Google the name Andrew Carnegie, and you'll probably get a definition that heralds the Scottish-American as one of America's fathers of industry. Carnegie founded US Steel, but it wasn't his knowledge of how to make durable metal that led to his success — it was the idea of lateral integration.
Rather than outsource the transportation and reselling of his steel, Carnegie built new businesses that could do those jobs. Since then, the concept has been adopted by giants of industry in nearly every discipline, and most recently with the insurance industry’s push to begin offering health care services.
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In today’s system, your insurance company might provide you with a list of in-network doctors and let you decide where to go for care. After your visit, the insurer disburses payment and subsequently picks up the tab for any medication you might need that is covered by your plan.
But what if the insurer owned the hospital and the pharmacy? That is beginning to look like a likely scenario in the near future, after CVS pharmacy’s purchase of insurance giant Aetna and other deals like insurer Cigna’s purchase of Express Scripts, a company that oversees benefits distribution for upwards of 80 million Americans.
Conflict of Interest?
The thinking behind this lateral expansion is the same as with any — owning the business allows you to cut costs. Currently, hospitals and pharmacies negotiate drug prices with insurance companies.
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However, were a single company to own the insurance and treatment businesses, there would be no need for negotiation. That saves time and money, and the savings should hypothetically be expressed in the ultimate cost to patients.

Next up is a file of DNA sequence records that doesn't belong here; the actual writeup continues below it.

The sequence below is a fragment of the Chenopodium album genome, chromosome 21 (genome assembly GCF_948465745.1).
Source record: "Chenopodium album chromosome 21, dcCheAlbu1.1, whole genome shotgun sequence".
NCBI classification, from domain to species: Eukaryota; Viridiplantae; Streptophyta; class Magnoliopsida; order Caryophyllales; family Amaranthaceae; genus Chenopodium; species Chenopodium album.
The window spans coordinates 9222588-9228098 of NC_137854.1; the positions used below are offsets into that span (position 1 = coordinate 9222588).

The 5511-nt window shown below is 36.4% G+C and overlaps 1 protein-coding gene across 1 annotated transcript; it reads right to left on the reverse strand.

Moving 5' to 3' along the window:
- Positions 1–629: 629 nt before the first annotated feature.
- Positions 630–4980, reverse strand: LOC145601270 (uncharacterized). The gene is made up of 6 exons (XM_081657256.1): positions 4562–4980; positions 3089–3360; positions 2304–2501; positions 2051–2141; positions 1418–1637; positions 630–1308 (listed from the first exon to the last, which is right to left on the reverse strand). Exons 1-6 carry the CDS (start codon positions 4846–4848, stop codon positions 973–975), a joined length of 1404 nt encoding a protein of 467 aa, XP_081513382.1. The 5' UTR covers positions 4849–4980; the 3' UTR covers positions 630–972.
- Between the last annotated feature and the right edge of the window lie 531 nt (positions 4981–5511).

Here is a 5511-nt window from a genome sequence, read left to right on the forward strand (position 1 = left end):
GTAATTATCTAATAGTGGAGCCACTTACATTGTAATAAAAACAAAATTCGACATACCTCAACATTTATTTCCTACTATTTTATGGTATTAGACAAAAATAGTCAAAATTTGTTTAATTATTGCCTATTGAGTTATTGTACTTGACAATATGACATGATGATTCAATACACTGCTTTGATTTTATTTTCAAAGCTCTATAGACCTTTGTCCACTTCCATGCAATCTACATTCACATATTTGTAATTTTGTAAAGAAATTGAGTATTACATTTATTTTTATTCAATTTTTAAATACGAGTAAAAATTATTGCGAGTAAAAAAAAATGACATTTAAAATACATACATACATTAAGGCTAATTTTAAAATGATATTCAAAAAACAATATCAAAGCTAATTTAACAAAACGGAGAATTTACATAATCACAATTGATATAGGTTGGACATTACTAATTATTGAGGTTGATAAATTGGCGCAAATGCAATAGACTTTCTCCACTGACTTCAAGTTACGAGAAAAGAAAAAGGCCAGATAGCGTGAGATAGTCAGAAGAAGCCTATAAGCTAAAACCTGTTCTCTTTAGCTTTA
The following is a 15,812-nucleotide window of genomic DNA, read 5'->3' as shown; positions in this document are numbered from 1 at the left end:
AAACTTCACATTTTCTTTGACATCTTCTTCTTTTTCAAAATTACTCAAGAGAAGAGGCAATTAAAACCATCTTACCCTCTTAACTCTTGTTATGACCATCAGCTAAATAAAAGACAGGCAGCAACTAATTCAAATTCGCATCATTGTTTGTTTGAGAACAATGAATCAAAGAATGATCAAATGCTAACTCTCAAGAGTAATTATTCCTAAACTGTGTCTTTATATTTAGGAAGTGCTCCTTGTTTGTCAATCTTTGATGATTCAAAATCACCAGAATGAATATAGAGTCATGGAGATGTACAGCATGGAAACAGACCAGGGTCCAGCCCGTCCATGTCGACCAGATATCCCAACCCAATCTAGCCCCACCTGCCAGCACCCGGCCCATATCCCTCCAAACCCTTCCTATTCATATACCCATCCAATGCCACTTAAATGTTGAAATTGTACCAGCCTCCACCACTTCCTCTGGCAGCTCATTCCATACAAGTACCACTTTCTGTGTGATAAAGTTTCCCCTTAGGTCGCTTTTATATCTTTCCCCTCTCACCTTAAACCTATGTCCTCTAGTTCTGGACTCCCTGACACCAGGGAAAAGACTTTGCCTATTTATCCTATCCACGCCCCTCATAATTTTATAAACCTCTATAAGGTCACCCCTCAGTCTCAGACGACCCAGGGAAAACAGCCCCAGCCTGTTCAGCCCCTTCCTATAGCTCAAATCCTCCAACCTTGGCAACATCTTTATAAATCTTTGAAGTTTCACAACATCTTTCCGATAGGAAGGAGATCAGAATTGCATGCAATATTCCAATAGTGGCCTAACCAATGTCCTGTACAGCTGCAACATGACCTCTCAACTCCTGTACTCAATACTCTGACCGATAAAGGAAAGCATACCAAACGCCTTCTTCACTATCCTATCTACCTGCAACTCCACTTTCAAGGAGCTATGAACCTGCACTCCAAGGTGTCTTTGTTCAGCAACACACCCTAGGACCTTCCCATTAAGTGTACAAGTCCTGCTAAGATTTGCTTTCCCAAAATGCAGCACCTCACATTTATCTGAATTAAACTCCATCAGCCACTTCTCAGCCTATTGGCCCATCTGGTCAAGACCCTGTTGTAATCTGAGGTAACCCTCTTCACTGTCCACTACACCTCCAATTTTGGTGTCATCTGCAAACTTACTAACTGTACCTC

Anytime that such major lateral integration occurs, the Justice Department must take notice. There has already been talk of potential anti-trust lawsuits swirling around the Cigna/Express scripts deal.
The question is: Can consumers trust insurers to provide them the best care?
Maximizing profits and caring for the ill are two very different prerogatives. Allowing insurers to become too large and powerful could eliminate options for patients, leaving them with no option but to accept the care available from a small number of super-providers.
This type of scenario is the reason a judge struck down the $37 million Aetna/Humana merger proposed in 2017.
Is Integration in the Future for American Health Care?
Many Americans believe that a single-payer system could provide a cure for the awkward, half-crippled form of Obamacare we’re currently living with. For a GOP hell-bent on smearing any and all remnants of the Obama legacy, removal of the individual mandate was only the first step.
Unfortunately for Americans, the outcome is that they have to live under a debilitated system while politicians make an example of them.
One train of thought suggests that yes, larger, more capable insurers could potentially offer health services to individuals at lower prices than are currently available. But that’s only if you believe that insurers can be trusted with the responsibility of forfeiting higher profits for the good of the people.
And if we’re being honest… who could believe that?